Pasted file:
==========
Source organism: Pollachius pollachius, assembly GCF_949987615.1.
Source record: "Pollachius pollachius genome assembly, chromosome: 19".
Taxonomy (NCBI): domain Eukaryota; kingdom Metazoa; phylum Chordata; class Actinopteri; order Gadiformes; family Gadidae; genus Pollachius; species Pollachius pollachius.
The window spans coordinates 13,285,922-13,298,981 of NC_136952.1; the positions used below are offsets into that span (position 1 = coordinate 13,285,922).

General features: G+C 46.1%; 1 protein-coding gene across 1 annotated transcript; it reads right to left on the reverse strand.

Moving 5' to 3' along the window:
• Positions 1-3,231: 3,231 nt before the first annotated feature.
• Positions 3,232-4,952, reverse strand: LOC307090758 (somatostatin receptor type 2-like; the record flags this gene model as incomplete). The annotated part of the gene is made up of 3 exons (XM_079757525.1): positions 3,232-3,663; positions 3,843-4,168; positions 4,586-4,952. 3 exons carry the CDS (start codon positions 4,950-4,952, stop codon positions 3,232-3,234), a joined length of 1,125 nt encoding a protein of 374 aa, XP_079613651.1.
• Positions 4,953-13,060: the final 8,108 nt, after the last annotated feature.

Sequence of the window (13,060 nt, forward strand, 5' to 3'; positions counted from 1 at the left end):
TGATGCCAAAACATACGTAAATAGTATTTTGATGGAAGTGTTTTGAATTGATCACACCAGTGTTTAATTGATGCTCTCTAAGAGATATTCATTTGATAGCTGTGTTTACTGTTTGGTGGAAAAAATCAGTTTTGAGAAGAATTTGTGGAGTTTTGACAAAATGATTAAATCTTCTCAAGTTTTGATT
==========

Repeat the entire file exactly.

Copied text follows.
Source organism: Pollachius pollachius, assembly GCF_949987615.1.
Source record: "Pollachius pollachius genome assembly, chromosome: 19".
Taxonomy (NCBI): domain Eukaryota; kingdom Metazoa; phylum Chordata; class Actinopteri; order Gadiformes; family Gadidae; genus Pollachius; species Pollachius pollachius.
The window spans coordinates 13,285,922-13,298,981 of NC_136952.1; the positions used below are offsets into that span (position 1 = coordinate 13,285,922).

General features: G+C 46.1%; 1 protein-coding gene across 1 annotated transcript; it reads right to left on the reverse strand.

Moving 5' to 3' along the window:
• Positions 1-3,231: 3,231 nt before the first annotated feature.
• Positions 3,232-4,952, reverse strand: LOC307090758 (somatostatin receptor type 2-like; the record flags this gene model as incomplete). The annotated part of the gene is made up of 3 exons (XM_079757525.1): positions 3,232-3,663; positions 3,843-4,168; positions 4,586-4,952. 3 exons carry the CDS (start codon positions 4,950-4,952, stop codon positions 3,232-3,234), a joined length of 1,125 nt encoding a protein of 374 aa, XP_079613651.1.
• Positions 4,953-13,060: the final 8,108 nt, after the last annotated feature.

Sequence of the window (13,060 nt, forward strand, 5' to 3'; positions counted from 1 at the left end):
TGATGCCAAAACATACGTAAATAGTATTTTGATGGAAGTGTTTTGAATTGATCACACCAGTGTTTAATTGATGCTCTCTAAGAGATATTCATTTGATAGCTGTGTTTACTGTTTGGTGGAAAAAATCAGTTTTGAGAAGAATTTGTGGAGTTTTGACAAAATGATTAAATCTTCTCAAGTTTTGATT